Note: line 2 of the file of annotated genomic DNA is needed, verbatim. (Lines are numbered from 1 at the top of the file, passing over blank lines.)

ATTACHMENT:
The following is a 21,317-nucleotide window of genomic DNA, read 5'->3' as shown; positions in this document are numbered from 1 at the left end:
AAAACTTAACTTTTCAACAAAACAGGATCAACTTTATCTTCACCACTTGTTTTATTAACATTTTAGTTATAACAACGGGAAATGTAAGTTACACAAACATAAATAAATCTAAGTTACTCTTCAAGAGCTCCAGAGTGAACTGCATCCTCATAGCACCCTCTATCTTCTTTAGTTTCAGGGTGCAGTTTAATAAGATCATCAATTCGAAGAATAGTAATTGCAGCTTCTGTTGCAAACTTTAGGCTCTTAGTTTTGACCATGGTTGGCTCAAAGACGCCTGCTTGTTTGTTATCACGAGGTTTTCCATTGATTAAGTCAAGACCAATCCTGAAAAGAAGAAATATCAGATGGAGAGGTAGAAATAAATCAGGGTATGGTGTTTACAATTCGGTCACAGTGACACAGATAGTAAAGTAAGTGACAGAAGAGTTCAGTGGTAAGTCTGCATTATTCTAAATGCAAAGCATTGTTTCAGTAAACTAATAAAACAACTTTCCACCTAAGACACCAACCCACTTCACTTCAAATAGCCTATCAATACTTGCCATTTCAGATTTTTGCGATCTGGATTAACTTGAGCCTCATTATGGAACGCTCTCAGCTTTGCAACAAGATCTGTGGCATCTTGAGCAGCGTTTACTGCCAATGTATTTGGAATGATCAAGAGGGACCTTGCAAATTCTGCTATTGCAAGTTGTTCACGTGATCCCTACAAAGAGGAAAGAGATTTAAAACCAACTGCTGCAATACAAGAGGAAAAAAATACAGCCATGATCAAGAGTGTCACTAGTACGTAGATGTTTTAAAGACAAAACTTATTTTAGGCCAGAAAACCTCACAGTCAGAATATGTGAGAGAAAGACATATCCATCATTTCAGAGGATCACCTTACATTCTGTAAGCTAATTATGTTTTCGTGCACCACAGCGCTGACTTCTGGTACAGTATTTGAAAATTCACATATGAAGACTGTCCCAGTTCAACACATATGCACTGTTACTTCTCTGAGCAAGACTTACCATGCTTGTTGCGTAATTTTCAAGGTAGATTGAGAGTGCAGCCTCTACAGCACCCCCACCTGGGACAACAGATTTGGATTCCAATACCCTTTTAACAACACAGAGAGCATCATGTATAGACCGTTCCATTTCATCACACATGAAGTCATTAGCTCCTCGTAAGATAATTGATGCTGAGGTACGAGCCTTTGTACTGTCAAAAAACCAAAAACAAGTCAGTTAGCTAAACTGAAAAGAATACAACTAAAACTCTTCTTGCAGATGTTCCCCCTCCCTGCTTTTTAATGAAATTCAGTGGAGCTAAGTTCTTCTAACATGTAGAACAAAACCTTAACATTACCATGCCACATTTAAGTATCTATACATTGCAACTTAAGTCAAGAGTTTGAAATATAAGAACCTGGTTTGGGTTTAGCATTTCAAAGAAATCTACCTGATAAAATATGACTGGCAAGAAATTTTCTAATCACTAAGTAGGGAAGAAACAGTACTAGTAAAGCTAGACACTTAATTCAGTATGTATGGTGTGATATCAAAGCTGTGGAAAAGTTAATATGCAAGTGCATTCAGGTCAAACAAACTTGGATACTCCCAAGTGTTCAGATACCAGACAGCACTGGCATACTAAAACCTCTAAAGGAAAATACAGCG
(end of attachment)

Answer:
AAAACTTAACTTTTCAACAAAACAGGATCAACTTTATCTTCACCACTTGTTTTATTAACATTTTAGTTATAACAACGGGAAATGTAAGTTACACAAACATAAATAAATCTAAGTTACTCTTCAAGAGCTCCAGAGTGAACTGCATCCTCATAGCACCCTCTATCTTCTTTAGTTTCAGGGTGCAGTTTAATAAGATCATCAATTCGAAGAATAGTAATTGCAGCTTCTGTTGCAAACTTTAGGCTCTTAGTTTTGACCATGGTTGGCTCAAAGACGCCTGCTTGTTTGTTATCACGAGGTTTTCCATTGATTAAGTCAAGACCAATCCTGAAAAGAAGAAATATCAGATGGAGAGGTAGAAATAAATCAGGGTATGGTGTTTACAATTCGGTCACAGTGACACAGATAGTAAAGTAAGTGACAGAAGAGTTCAGTGGTAAGTCTGCATTATTCTAAATGCAAAGCATTGTTTCAGTAAACTAATAAAACAACTTTCCACCTAAGACACCAACCCACTTCACTTCAAATAGCCTATCAATACTTGCCATTTCAGATTTTTGCGATCTGGATTAACTTGAGCCTCATTATGGAACGCTCTCAGCTTTGCAACAAGATCTGTGGCATCTTGAGCAGCGTTTACTGCCAATGTATTTGGAATGATCAAGAGGGACCTTGCAAATTCTGCTATTGCAAGTTGTTCACGTGATCCCTACAAAGAGGAAAGAGATTTAAAACCAACTGCTGCAATACAAGAGGAAAAAAATACAGCCATGATCAAGAGTGTCACTAGTACGTAGATGTTTTAAAGACAAAACTTATTTTAGGCCAGAAAACCTCACAGTCAGAATATGTGAGAGAAAGACATATCCATCATTTCAGAGGATCACCTTACATTCTGTAAGCTAATTATGTTTTCGTGCACCACAGCGCTGACTTCTGGTACAGTATTTGAAAATTCACATATGAAGACTGTCCCAGTTCAACACATATGCACTGTTACTTCTCTGAGCAAGACTTACCATGCTTGTTGCGTAATTTTCAAGGTAGATTGAGAGTGCAGCCTCTACAGCACCCCCACCTGGGACAACAGATTTGGATTCCAATACCCTTTTAACAACACAGAGAGCATCATGTATAGACCGTTCCATTTCATCACACATGAAGTCATTAGCTCCTCGTAAGATAATTGATGCTGAGGTACGAGCCTTTGTACTGTCAAAAAACCAAAAACAAGTCAGTTAGCTAAACTGAAAAGAATACAACTAAAACTCTTCTTGCAGATGTTCCCCCTCCCTGCTTTTTAATGAAATTCAGTGGAGCTAAGTTCTTCTAACATGTAGAACAAAACCTTAACATTACCATGCCACATTTAAGTATCTATACATTGCAACTTAAGTCAAGAGTTTGAAATATAAGAACCTGGTTTGGGTTTAGCATTTCAAAGAAATCTACCTGATAAAATATGACTGGCAAGAAATTTTCTAATCACTAAGTAGGGAAGAAACAGTACTAGTAAAGCTAGACACTTAATTCAGTATGTATGGTGTGATATCAAAGCTGTGGAAAAGTTAATATGCAAGTGCATTCAGGTCAAACAAACTTGGATACTCCCAAGTGTTCAGATACCAGACAGCACTGGCATACTAAAACCTCTAAAGGAAAATACAGCG